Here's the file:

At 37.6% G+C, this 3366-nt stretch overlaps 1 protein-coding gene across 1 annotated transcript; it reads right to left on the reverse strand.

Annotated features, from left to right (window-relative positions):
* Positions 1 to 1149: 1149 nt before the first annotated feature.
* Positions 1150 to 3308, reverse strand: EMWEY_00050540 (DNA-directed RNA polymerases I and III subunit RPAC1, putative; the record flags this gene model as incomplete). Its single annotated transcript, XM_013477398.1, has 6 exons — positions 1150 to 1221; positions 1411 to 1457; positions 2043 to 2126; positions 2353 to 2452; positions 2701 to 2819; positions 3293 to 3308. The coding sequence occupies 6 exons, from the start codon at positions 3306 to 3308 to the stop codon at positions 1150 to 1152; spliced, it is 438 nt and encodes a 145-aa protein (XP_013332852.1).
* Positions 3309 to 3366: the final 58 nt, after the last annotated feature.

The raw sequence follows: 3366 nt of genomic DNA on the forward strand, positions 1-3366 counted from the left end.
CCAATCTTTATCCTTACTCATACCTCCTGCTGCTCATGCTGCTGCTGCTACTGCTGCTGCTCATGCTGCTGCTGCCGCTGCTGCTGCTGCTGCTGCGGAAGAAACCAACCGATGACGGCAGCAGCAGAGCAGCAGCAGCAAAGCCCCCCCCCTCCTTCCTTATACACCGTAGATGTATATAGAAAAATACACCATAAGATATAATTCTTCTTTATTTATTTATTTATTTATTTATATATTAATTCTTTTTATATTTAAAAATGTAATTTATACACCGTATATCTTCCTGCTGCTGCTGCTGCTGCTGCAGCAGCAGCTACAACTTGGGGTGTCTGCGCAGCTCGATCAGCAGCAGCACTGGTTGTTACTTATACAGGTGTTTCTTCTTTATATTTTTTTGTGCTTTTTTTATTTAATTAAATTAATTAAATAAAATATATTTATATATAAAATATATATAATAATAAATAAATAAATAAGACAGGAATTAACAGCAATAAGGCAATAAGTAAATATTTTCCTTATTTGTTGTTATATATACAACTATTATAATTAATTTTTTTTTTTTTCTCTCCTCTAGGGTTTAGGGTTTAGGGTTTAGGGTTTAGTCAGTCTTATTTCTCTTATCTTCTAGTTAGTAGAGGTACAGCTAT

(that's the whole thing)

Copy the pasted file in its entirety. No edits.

At 37.6% G+C, this 3366-nt stretch overlaps 1 protein-coding gene across 1 annotated transcript; it reads right to left on the reverse strand.

Annotated features, from left to right (window-relative positions):
* Positions 1 to 1149: 1149 nt before the first annotated feature.
* Positions 1150 to 3308, reverse strand: EMWEY_00050540 (DNA-directed RNA polymerases I and III subunit RPAC1, putative; the record flags this gene model as incomplete). Its single annotated transcript, XM_013477398.1, has 6 exons — positions 1150 to 1221; positions 1411 to 1457; positions 2043 to 2126; positions 2353 to 2452; positions 2701 to 2819; positions 3293 to 3308. The coding sequence occupies 6 exons, from the start codon at positions 3306 to 3308 to the stop codon at positions 1150 to 1152; spliced, it is 438 nt and encodes a 145-aa protein (XP_013332852.1).
* Positions 3309 to 3366: the final 58 nt, after the last annotated feature.

The raw sequence follows: 3366 nt of genomic DNA on the forward strand, positions 1-3366 counted from the left end.
CCAATCTTTATCCTTACTCATACCTCCTGCTGCTCATGCTGCTGCTGCTACTGCTGCTGCTCATGCTGCTGCTGCCGCTGCTGCTGCTGCTGCTGCGGAAGAAACCAACCGATGACGGCAGCAGCAGAGCAGCAGCAGCAAAGCCCCCCCCCTCCTTCCTTATACACCGTAGATGTATATAGAAAAATACACCATAAGATATAATTCTTCTTTATTTATTTATTTATTTATTTATATATTAATTCTTTTTATATTTAAAAATGTAATTTATACACCGTATATCTTCCTGCTGCTGCTGCTGCTGCTGCAGCAGCAGCTACAACTTGGGGTGTCTGCGCAGCTCGATCAGCAGCAGCACTGGTTGTTACTTATACAGGTGTTTCTTCTTTATATTTTTTTGTGCTTTTTTTATTTAATTAAATTAATTAAATAAAATATATTTATATATAAAATATATATAATAATAAATAAATAAATAAGACAGGAATTAACAGCAATAAGGCAATAAGTAAATATTTTCCTTATTTGTTGTTATATATACAACTATTATAATTAATTTTTTTTTTTTTCTCTCCTCTAGGGTTTAGGGTTTAGGGTTTAGGGTTTAGTCAGTCTTATTTCTCTTATCTTCTAGTTAGTAGAGGTACAGCTAT